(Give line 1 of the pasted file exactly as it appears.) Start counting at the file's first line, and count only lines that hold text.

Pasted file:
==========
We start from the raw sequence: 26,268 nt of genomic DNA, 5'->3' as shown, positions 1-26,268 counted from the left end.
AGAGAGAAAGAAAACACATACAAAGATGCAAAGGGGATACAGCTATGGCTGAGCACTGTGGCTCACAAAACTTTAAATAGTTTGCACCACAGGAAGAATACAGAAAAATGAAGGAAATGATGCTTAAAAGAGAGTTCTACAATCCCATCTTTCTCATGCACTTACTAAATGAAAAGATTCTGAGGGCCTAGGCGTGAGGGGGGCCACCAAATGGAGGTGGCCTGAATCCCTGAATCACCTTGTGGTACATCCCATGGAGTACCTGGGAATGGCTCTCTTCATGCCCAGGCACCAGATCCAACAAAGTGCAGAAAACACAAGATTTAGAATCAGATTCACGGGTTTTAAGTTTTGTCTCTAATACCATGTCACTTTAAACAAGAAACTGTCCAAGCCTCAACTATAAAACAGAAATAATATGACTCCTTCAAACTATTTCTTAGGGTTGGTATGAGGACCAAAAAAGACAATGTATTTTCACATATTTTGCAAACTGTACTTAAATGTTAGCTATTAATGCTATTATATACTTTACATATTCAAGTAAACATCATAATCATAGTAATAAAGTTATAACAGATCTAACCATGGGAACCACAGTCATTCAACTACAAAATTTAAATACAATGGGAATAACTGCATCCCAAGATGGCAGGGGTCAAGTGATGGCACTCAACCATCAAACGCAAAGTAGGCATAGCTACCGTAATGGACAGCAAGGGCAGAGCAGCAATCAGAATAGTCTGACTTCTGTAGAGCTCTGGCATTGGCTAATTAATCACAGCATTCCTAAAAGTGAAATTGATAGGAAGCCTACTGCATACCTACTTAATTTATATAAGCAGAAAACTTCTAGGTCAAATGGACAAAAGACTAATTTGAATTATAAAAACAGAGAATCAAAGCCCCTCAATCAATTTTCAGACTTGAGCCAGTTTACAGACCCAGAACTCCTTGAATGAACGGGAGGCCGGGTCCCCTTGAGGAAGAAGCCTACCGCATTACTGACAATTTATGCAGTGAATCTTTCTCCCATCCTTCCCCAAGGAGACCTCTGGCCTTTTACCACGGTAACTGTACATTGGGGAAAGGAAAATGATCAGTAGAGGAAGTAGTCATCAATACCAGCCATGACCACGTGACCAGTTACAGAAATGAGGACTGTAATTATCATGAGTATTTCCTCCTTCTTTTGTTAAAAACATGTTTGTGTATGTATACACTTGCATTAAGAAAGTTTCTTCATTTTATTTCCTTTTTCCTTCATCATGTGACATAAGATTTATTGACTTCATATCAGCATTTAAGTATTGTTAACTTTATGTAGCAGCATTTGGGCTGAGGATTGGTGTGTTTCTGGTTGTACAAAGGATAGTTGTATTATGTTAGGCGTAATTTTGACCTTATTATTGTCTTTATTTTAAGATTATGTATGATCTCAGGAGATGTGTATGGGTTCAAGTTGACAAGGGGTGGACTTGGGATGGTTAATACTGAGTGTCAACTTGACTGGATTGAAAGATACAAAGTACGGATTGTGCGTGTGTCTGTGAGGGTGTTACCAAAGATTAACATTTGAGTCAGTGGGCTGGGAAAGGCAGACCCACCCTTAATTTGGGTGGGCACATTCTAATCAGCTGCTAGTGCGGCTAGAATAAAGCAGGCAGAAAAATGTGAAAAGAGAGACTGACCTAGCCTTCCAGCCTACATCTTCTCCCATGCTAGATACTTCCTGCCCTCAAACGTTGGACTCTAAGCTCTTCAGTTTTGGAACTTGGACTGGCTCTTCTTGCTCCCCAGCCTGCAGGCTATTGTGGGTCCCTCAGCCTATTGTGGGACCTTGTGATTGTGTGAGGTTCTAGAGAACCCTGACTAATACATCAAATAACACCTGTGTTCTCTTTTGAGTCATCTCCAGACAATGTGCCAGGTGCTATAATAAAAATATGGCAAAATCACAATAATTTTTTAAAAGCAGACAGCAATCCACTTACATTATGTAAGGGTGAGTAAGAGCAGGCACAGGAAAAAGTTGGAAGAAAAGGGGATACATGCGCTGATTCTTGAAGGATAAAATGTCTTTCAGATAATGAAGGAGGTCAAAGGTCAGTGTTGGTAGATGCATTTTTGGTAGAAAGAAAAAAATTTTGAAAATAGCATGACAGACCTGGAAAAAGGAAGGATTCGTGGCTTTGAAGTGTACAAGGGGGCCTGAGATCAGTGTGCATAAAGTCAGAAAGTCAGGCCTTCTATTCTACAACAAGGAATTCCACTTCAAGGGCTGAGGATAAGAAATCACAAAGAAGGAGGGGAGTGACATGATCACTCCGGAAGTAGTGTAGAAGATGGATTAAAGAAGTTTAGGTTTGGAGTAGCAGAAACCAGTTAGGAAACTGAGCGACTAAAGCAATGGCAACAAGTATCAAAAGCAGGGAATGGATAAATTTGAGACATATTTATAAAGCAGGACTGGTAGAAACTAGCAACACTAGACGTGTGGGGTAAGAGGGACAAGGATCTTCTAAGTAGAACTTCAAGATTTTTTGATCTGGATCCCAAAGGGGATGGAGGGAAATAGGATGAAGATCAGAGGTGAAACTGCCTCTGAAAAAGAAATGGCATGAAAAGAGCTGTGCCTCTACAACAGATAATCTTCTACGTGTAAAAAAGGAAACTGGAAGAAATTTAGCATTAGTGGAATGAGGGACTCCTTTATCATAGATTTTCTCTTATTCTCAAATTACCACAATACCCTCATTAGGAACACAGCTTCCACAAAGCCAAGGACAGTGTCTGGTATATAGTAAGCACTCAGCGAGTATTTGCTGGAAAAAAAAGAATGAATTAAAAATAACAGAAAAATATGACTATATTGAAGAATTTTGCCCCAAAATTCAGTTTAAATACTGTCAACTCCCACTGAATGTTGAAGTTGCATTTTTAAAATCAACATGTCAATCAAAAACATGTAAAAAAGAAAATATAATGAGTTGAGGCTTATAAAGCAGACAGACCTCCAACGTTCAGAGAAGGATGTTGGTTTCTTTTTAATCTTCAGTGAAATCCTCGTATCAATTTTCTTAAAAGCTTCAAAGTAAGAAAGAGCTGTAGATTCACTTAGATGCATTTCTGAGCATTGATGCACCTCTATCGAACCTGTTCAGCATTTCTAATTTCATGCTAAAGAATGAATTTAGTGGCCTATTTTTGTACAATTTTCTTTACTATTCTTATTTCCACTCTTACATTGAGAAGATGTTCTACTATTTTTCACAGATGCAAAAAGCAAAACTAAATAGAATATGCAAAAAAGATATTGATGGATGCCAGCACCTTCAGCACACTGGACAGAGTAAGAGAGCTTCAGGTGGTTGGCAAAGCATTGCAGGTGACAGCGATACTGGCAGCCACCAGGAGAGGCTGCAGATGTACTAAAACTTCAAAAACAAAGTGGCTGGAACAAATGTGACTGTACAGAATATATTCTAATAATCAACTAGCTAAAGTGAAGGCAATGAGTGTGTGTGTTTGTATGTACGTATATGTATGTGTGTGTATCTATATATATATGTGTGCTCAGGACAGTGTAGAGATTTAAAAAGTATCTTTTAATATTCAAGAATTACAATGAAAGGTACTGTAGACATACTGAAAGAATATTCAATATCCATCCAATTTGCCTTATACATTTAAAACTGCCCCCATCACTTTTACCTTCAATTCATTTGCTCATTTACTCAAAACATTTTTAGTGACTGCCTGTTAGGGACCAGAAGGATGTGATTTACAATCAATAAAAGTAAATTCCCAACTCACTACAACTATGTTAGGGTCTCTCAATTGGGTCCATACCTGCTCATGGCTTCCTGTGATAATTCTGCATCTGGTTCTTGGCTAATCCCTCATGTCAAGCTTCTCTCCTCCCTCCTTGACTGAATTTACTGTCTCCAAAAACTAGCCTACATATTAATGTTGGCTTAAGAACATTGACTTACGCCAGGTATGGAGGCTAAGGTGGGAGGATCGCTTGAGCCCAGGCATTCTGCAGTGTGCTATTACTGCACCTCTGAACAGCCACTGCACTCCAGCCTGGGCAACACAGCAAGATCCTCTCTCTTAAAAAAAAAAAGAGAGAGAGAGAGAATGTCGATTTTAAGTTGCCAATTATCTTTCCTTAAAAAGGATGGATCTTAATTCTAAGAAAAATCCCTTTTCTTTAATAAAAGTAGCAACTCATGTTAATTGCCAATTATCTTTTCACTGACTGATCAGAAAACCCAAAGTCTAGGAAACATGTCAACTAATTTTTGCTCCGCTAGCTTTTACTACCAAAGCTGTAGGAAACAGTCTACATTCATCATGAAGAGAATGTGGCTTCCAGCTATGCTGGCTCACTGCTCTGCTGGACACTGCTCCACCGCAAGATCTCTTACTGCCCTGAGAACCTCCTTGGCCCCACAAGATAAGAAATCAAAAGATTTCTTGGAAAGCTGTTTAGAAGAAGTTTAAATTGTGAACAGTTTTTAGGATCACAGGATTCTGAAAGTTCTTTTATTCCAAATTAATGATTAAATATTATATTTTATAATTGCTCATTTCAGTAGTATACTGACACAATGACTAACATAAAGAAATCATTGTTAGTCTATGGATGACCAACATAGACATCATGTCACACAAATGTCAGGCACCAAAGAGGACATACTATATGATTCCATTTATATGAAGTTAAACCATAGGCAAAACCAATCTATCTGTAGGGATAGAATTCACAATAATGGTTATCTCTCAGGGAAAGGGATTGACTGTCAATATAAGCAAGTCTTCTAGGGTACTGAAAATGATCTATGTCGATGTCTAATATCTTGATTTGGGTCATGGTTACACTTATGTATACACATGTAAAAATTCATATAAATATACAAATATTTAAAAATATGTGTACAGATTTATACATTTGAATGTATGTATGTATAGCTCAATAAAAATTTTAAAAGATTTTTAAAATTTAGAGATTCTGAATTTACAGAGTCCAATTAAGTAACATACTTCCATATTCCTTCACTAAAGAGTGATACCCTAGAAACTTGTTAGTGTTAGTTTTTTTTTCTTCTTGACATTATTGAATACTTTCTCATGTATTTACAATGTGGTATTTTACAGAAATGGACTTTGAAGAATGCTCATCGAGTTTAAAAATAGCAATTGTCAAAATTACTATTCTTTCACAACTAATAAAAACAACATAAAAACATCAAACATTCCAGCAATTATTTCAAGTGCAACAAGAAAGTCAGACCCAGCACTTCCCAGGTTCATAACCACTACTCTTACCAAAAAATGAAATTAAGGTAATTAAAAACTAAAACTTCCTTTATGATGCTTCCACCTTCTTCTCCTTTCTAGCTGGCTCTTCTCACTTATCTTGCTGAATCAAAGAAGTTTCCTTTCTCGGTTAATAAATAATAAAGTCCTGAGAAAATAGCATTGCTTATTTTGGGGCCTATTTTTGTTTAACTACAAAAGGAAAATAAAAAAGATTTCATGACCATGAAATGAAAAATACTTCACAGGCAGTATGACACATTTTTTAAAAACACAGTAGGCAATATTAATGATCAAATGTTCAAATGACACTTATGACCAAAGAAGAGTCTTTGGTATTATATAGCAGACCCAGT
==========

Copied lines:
We start from the raw sequence: 26,268 nt of genomic DNA, 5'->3' as shown, positions 1-26,268 counted from the left end.